5. Prisoners (2013)
When Kelly Glover’s six-year-old daughter and her friend go missing, the only lead is a dilapidated R.V that was parked on their street earlier. Detective Loki, who is in charge of the case, arrests Alex Jones the driver but is forced to release him due to a lack of evidence. With no other suspects forthcoming, Glover decides that he has no choice but to take the law into his own hands. But how far is he willing to go to save his family? And at what cost?
Denis Villeneuve’s crime thriller combines a number of elements to create a film where the suspense is multi-layered. Not only are the audience on the edge of their seat hoping that the missing girls will be found and the reason behind their disappearance will be solved. But suspense is also built throughout because of the way that the missing girls’ fathers behave. Just how far will they go? And what will the outcomes of their actions be?
The result is a highly tense, thought-provoking and provocative film that raises a number of moral and ethical questions. By the time that the credits roll, the audience will certainly be left with much to discuss.
Trivia: One of the newspaper articles in the film has a by-line by “Aaron Guzikowski.” He is the film’s screenwriter.
4. Oldboy (2003)
Based on the Japanese manga of the same name, Oldboy follows Oh Dae-su who is abducted one day and kept prisoner for fifteen years. When he is finally released, he tries to track down his captor – vowing vengeance. However, he soon finds himself embroiled in a web of deceit and violence which becomes complicated by his burgeoning romantic relationship with a young sushi chef.
Incredibly brutal, violent and unforgiving at times, Oldboy engages its audience with its disturbing and dark content matter. This is a film that uses clever storytelling to keep the suspense throughout. Just when you think that you may have figured out what is going on, the film wrong foots you and you are back to square one. And later you may even come to realise that perhaps you were watching it from the completely wrong perspective anyway.
Trivia: Oldboy almost won the top prize at Cannes the year that Quentin Tarantino was jury president. Tarantino loved the film and was an enthusiastic supporter of it. However, Oldboy ended up winning the Grand Prix instead of the Palme d’Or, which went to Michael Moore’s Fahrenheit 9/11. It is rumoured that Oldboy lost by a single vote.
3. The Secret in Their Eyes (2009)
Struggling with his first novel, retired criminal investigator Benjamin Esposito visits former colleague Judge Irene Menendez Hastings to tell her about his plans and ask for her help to recount the unsolved case of the rape and murder of a newlywed. Hoping that recounting the case will help him find closure, Benjamin instead finds himself set on an emotional path that soon leads to shocking revelations.
This absorbing piece of filmmaking from Campanella is primarily dialogue driven and not necessarily the first film that would spring to mind as suspenseful. Yet it is in the slow unfolding of the story that small elements of suspense seep through and the mystery of the murder becomes more intense.
Trivia: Juan Jose Campanella who directed the film, was unhappy with the English translation of the film. In Spanish, the word ‘sus’ means their but can also mean his or her, meaning that the title was deliberately ambiguous. Whereas the translated title is not ambiguous.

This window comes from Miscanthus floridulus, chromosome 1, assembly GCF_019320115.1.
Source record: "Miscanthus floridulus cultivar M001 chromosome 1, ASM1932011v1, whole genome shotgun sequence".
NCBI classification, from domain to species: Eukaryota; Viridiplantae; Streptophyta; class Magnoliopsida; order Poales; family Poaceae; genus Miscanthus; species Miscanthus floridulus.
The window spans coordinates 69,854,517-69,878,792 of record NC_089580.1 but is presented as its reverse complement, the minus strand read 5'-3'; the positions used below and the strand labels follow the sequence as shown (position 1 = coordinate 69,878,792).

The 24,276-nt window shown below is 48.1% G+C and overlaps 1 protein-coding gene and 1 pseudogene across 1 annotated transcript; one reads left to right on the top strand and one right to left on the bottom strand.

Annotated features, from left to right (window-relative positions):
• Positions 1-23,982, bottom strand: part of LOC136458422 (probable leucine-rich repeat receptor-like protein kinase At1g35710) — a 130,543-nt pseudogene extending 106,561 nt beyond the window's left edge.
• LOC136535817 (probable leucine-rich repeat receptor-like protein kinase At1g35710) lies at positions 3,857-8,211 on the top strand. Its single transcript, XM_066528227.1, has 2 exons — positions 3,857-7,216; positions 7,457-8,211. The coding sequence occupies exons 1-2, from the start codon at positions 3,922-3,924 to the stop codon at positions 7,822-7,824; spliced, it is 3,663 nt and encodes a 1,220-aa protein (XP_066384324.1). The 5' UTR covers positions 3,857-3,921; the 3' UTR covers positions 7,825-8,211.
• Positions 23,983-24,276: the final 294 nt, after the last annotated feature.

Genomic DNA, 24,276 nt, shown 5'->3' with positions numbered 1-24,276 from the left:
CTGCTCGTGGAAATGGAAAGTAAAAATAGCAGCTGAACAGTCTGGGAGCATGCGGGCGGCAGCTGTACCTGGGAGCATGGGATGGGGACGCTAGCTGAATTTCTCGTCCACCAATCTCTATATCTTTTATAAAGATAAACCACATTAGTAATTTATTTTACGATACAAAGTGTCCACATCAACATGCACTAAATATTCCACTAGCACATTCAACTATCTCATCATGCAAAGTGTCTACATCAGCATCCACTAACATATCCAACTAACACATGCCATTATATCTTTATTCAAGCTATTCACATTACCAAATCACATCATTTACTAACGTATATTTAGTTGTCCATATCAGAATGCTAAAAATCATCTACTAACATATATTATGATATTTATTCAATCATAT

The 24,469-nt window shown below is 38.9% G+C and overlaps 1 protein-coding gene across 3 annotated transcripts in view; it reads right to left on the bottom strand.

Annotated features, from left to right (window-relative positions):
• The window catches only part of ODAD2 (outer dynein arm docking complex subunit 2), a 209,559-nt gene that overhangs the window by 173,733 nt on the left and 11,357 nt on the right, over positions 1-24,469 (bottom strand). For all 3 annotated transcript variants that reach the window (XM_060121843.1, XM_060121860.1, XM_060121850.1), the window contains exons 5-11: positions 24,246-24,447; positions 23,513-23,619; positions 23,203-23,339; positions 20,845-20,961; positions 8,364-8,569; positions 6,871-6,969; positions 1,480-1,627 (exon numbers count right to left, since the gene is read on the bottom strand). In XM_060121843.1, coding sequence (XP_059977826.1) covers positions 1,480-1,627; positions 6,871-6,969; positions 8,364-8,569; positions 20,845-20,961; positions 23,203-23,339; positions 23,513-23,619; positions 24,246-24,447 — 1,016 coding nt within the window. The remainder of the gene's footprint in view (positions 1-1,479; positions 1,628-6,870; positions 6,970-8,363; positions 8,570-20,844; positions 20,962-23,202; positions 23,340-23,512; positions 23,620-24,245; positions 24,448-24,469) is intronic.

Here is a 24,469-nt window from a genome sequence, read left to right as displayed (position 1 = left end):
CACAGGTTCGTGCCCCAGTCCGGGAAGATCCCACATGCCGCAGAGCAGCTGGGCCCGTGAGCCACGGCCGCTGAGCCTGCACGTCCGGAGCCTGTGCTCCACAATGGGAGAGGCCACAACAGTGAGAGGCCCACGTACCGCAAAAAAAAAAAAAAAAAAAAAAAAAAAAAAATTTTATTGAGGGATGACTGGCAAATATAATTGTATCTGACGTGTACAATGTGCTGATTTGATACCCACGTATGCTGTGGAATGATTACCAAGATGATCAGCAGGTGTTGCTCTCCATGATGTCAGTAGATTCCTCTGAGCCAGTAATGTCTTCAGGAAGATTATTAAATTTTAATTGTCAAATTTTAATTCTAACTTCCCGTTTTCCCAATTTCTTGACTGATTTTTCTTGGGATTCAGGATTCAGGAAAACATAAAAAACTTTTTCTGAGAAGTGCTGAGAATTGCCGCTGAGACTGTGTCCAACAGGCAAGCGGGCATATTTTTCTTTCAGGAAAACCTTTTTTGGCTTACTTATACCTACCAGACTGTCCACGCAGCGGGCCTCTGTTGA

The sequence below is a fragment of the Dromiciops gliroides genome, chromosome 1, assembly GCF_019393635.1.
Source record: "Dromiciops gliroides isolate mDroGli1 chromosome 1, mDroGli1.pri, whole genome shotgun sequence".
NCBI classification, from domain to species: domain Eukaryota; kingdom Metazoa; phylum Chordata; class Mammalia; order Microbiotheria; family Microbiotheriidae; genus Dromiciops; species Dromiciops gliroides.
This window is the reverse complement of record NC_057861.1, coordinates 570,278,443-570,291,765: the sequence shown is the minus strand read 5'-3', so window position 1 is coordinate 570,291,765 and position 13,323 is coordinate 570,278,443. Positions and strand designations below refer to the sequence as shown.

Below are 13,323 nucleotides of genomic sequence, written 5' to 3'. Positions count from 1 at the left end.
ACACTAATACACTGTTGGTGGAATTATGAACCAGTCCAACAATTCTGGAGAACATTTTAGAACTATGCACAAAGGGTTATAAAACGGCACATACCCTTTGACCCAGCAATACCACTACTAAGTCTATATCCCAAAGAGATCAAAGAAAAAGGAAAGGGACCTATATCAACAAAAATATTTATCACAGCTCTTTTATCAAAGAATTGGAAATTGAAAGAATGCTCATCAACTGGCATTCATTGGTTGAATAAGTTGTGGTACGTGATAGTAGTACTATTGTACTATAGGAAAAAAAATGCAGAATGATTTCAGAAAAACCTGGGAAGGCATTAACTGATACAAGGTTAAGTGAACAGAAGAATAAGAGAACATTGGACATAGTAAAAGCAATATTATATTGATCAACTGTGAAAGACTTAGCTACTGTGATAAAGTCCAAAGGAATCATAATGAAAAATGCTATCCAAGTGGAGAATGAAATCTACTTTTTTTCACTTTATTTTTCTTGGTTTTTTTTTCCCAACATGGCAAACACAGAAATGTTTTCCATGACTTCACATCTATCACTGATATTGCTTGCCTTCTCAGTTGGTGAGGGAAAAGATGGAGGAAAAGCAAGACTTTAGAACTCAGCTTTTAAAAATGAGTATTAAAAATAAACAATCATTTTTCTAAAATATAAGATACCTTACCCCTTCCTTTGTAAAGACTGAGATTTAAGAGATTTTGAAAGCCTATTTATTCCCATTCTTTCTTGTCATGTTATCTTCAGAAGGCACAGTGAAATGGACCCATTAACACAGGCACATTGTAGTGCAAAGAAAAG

2. The Lives of Others (2006)
In 1983, residents of East Berlin are secretly monitored by the Stasi – the GDR’s secret police. Stasi Captain Gerd Wiesler has doubts that a well-known playwright is a loyal communist. He receives orders to spy on the writer and his actress lover, but unexpectedly finds himself sympathetic to the couple. This leads to conflict when Wielser’s superior takes a liking to the actress and asks Wiesler to take the playwright out of the picture.
Combining history with morals, ethics and human nature, Das Leben der Anderen is a fascinating, chilling and moving film. The tension is taut throughout, from the first scene which shows an interrogation to the last frame of the film. The suspense in this film is not only an effective means of telling the story, it is utterly compelling.
Trivia: The props master had himself spent two years imprisoned in a Stasi prison and so insisted on complete authenticity of all the props. All the listening and recording props used in the film were genuine Stasi equipment, on loan from museums and private collectors.
1. No Country for Old Men (2007)
Whilst out hunting one day. Llewelyn Moss stumbles across a drug deal gone wrong. Unable to help himself, he takes the money that has been left behind. This decision sparks a cat and mouse chase as merciless killer Chigurh picks up his trail and sets out to find him. Meanwhile ageing Sheriff Bell is also looking for Moss in an attempt to find and protect him, all while trying to keep his own dark secret from being exposed.
No Country for Old Men has a multitude of impressive elements, however one of its stand outs is an incredible performance by Javier Bardem as villain Chigurh. So much of the film’s suspense is built through this character, his actions and demeanour making the audience feel incredibly ill at ease and on edge.
Trivia: A few days after signing onto the film, Josh Brolin broke his shoulder after a motorcycle accident where he collided with a car. Brolin spoke about how he only had one thought as he flew over the car – “F*****g s**t! I really wanted to work with the Coens.” However, rather than drop out of the film, Brolin decided to keep quiet about it and tough it out. The Coens later admitted that they knew that he had lied about the implications of his accident but let him carry on anyway.